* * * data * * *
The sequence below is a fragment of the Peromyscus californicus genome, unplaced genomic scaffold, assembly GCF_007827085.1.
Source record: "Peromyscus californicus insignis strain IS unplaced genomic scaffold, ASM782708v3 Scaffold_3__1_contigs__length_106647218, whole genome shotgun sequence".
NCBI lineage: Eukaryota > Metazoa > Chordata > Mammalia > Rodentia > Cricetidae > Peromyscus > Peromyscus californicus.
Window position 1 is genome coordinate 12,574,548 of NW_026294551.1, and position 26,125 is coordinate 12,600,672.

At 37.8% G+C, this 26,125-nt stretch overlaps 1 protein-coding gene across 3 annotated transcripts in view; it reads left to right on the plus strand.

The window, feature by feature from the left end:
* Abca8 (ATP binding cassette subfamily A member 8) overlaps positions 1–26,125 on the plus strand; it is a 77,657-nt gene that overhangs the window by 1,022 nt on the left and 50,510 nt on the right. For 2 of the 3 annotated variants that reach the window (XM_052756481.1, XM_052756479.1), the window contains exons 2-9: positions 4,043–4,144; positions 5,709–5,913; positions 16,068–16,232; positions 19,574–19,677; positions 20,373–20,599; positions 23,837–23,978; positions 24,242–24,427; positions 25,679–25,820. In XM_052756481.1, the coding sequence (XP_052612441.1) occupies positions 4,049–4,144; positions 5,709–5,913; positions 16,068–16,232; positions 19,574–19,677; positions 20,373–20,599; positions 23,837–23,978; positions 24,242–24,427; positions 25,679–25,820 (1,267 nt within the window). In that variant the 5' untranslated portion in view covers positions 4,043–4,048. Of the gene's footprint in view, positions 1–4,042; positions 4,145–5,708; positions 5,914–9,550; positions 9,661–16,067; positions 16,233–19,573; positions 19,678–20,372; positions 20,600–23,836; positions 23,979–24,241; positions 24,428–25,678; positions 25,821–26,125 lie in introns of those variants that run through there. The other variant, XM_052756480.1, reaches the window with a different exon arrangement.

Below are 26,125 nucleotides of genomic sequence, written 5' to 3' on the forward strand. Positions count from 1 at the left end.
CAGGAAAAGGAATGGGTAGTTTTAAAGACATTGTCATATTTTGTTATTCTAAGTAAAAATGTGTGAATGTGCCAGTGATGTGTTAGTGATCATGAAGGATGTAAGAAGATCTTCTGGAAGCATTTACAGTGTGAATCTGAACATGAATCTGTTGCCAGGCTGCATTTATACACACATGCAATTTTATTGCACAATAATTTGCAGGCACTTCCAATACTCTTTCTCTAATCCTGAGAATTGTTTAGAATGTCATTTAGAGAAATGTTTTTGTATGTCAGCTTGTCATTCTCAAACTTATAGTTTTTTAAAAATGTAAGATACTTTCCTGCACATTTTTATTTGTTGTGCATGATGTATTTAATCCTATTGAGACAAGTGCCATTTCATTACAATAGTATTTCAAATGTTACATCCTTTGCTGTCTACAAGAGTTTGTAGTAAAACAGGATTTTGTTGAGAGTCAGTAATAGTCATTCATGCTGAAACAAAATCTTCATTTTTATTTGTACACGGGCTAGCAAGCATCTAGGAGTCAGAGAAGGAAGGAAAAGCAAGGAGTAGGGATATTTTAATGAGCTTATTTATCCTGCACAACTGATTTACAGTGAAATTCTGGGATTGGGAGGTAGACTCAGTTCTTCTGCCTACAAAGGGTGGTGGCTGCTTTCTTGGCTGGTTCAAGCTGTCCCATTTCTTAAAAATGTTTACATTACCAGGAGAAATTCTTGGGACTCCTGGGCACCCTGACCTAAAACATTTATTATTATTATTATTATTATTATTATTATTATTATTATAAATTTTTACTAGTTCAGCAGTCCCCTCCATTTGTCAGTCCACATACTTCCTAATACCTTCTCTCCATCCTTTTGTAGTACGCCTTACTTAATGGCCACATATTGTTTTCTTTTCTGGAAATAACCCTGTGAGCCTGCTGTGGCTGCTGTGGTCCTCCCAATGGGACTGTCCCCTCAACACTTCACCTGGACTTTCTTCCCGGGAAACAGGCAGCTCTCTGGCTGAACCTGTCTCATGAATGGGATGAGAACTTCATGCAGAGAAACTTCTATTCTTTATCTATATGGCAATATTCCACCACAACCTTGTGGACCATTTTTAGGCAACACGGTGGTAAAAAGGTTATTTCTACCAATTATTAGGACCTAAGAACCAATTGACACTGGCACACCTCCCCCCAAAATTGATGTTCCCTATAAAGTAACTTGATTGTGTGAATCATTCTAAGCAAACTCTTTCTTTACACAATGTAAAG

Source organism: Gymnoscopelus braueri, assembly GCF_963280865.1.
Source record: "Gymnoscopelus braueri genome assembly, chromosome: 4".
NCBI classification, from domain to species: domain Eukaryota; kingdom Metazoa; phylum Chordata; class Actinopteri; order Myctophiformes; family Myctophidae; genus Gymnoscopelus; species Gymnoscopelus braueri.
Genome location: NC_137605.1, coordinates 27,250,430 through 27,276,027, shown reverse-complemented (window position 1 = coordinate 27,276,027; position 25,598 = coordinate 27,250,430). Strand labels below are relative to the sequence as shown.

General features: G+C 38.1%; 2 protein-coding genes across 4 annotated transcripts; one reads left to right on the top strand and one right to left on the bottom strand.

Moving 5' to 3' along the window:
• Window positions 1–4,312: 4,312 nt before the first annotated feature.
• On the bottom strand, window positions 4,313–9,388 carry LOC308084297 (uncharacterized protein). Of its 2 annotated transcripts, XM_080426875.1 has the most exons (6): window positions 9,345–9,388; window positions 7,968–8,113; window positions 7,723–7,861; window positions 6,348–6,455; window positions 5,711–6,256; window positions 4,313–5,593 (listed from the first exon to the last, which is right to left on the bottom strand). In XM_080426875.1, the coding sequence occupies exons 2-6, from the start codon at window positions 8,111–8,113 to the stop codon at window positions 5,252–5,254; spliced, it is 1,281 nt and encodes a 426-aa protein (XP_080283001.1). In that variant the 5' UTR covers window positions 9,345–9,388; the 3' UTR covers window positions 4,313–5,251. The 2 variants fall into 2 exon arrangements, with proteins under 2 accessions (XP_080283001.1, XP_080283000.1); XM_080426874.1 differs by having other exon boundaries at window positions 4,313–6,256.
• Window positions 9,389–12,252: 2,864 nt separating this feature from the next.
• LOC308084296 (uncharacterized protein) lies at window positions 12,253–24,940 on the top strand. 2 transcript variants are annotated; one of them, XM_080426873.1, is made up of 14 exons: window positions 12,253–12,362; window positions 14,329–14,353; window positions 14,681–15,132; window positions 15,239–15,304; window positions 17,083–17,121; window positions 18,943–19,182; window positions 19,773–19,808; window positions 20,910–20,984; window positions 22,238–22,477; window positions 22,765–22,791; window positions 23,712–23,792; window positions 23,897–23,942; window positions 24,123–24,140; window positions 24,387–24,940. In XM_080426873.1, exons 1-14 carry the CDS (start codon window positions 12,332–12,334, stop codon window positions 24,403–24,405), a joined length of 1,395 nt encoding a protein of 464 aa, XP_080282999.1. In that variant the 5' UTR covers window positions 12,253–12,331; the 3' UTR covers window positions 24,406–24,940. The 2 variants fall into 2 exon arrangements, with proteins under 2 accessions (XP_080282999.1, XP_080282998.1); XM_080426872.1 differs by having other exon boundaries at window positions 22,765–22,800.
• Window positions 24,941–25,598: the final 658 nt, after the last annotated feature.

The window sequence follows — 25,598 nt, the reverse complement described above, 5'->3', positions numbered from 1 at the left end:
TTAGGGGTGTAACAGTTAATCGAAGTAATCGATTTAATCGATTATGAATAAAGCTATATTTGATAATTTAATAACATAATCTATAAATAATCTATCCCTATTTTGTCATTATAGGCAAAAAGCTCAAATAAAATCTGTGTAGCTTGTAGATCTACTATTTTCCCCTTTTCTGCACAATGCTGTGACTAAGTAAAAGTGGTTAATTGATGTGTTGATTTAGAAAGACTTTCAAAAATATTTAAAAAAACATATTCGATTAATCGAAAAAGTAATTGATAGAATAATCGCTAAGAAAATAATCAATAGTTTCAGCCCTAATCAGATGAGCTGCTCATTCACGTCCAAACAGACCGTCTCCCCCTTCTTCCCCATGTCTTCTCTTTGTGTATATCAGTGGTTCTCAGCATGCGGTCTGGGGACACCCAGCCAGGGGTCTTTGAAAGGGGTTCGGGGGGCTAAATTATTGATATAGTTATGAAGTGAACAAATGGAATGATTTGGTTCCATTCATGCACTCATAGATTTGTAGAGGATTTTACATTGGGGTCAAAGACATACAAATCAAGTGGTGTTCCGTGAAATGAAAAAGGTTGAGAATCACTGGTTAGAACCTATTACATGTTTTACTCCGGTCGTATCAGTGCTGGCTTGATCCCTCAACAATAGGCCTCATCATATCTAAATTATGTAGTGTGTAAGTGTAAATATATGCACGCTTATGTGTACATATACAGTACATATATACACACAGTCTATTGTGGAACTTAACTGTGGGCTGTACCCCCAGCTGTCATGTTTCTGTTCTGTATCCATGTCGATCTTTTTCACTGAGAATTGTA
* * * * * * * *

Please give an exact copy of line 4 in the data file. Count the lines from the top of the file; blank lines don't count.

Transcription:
Window position 1 is genome coordinate 12,574,548 of NW_026294551.1, and position 26,125 is coordinate 12,600,672.